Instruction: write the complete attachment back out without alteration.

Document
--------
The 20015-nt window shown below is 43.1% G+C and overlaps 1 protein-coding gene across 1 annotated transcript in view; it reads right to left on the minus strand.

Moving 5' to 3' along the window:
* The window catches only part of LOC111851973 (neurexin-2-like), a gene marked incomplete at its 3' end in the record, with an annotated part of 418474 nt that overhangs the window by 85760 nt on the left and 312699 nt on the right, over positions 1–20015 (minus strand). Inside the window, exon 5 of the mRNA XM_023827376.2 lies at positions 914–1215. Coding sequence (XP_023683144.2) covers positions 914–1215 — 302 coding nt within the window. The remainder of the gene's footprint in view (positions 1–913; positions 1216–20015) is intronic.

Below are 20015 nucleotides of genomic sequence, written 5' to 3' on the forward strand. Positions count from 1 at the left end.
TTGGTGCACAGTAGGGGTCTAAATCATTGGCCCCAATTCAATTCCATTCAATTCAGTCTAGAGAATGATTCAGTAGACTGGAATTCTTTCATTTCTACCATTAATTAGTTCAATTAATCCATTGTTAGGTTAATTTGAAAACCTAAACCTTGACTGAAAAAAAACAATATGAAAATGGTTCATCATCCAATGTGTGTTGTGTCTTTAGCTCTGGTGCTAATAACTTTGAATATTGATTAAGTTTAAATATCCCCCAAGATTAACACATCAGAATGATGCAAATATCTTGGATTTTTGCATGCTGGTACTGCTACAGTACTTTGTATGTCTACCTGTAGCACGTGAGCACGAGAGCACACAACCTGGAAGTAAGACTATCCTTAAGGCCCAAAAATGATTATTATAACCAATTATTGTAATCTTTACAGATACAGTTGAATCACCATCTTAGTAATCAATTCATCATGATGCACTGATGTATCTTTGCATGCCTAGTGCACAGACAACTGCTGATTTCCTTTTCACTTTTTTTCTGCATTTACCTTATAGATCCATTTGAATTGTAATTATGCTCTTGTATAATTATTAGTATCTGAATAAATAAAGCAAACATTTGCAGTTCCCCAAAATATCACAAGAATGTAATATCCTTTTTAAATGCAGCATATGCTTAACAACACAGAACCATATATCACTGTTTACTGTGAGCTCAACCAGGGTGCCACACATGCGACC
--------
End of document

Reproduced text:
The 20015-nt window shown below is 43.1% G+C and overlaps 1 protein-coding gene across 1 annotated transcript in view; it reads right to left on the minus strand.

Moving 5' to 3' along the window:
* The window catches only part of LOC111851973 (neurexin-2-like), a gene marked incomplete at its 3' end in the record, with an annotated part of 418474 nt that overhangs the window by 85760 nt on the left and 312699 nt on the right, over positions 1–20015 (minus strand). Inside the window, exon 5 of the mRNA XM_023827376.2 lies at positions 914–1215. Coding sequence (XP_023683144.2) covers positions 914–1215 — 302 coding nt within the window. The remainder of the gene's footprint in view (positions 1–913; positions 1216–20015) is intronic.

Below are 20015 nucleotides of genomic sequence, written 5' to 3' on the forward strand. Positions count from 1 at the left end.
TTGGTGCACAGTAGGGGTCTAAATCATTGGCCCCAATTCAATTCCATTCAATTCAGTCTAGAGAATGATTCAGTAGACTGGAATTCTTTCATTTCTACCATTAATTAGTTCAATTAATCCATTGTTAGGTTAATTTGAAAACCTAAACCTTGACTGAAAAAAAACAATATGAAAATGGTTCATCATCCAATGTGTGTTGTGTCTTTAGCTCTGGTGCTAATAACTTTGAATATTGATTAAGTTTAAATATCCCCCAAGATTAACACATCAGAATGATGCAAATATCTTGGATTTTTGCATGCTGGTACTGCTACAGTACTTTGTATGTCTACCTGTAGCACGTGAGCACGAGAGCACACAACCTGGAAGTAAGACTATCCTTAAGGCCCAAAAATGATTATTATAACCAATTATTGTAATCTTTACAGATACAGTTGAATCACCATCTTAGTAATCAATTCATCATGATGCACTGATGTATCTTTGCATGCCTAGTGCACAGACAACTGCTGATTTCCTTTTCACTTTTTTTCTGCATTTACCTTATAGATCCATTTGAATTGTAATTATGCTCTTGTATAATTATTAGTATCTGAATAAATAAAGCAAACATTTGCAGTTCCCCAAAATATCACAAGAATGTAATATCCTTTTTAAATGCAGCATATGCTTAACAACACAGAACCATATATCACTGTTTACTGTGAGCTCAACCAGGGTGCCACACATGCGACC